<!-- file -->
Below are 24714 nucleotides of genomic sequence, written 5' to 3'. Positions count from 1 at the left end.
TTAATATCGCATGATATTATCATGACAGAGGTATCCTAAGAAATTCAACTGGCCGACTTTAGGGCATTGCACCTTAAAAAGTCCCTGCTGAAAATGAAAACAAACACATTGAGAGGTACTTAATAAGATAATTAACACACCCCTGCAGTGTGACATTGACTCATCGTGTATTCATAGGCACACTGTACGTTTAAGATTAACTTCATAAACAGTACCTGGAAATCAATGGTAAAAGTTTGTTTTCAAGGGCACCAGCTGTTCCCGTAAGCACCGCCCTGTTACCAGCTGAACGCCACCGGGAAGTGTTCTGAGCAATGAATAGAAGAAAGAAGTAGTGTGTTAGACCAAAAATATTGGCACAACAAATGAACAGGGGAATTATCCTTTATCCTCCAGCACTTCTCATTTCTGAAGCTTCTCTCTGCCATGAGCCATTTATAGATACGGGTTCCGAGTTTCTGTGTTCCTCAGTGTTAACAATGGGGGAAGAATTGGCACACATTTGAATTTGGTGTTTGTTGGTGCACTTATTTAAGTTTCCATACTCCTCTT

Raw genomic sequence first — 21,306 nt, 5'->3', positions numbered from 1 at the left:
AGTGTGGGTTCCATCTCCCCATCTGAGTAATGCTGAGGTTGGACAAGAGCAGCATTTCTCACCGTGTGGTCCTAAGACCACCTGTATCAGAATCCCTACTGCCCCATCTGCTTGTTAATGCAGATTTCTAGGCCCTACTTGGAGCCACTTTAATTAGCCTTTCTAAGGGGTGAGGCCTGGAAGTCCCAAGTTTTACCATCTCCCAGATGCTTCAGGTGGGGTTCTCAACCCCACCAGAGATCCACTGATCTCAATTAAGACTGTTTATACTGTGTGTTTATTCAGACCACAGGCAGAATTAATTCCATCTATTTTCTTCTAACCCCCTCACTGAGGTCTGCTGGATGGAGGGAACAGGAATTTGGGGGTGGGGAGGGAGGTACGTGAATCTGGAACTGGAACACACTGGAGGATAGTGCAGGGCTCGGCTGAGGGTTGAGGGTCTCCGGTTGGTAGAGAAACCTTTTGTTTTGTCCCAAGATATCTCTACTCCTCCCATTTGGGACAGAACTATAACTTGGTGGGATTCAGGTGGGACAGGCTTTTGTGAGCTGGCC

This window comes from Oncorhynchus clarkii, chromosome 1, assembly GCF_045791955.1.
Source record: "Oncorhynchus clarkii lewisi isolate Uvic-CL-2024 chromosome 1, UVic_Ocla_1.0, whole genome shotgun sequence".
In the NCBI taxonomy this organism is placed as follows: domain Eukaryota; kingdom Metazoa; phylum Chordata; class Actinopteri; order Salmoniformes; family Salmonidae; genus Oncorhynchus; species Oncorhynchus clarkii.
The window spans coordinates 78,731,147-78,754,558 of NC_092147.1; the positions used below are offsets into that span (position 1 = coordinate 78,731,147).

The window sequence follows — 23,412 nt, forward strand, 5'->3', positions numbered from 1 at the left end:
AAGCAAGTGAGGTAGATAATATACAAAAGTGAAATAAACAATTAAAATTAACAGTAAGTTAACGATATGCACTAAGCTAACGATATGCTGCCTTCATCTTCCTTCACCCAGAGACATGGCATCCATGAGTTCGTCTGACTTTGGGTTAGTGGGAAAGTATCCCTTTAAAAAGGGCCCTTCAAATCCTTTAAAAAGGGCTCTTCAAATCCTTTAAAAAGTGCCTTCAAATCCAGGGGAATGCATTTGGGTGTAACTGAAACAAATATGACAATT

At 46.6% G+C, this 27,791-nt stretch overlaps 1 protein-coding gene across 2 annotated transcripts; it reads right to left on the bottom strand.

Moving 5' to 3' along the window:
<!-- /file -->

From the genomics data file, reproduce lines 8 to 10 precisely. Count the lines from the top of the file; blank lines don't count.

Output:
The window spans coordinates 78,731,147-78,754,558 of NC_092147.1; the positions used below are offsets into that span (position 1 = coordinate 78,731,147).

The window sequence follows — 23,412 nt, forward strand, 5'->3', positions numbered from 1 at the left end:
AAGCAAGTGAGGTAGATAATATACAAAAGTGAAATAAACAATTAAAATTAACAGTAAGTTAACGATATGCACTAAGCTAACGATATGCTGCCTTCATCTTCCTTCACCCAGAGACATGGCATCCATGAGTTCGTCTGACTTTGGGTTAGTGGGAAAGTATCCCTTTAAAAAGGGCCCTTCAAATCCTTTAAAAAGGGCTCTTCAAATCCTTTAAAAAGTGCCTTCAAATCCAGGGGAATGCATTTGGGTGTAACTGAAACAAATATGACAATT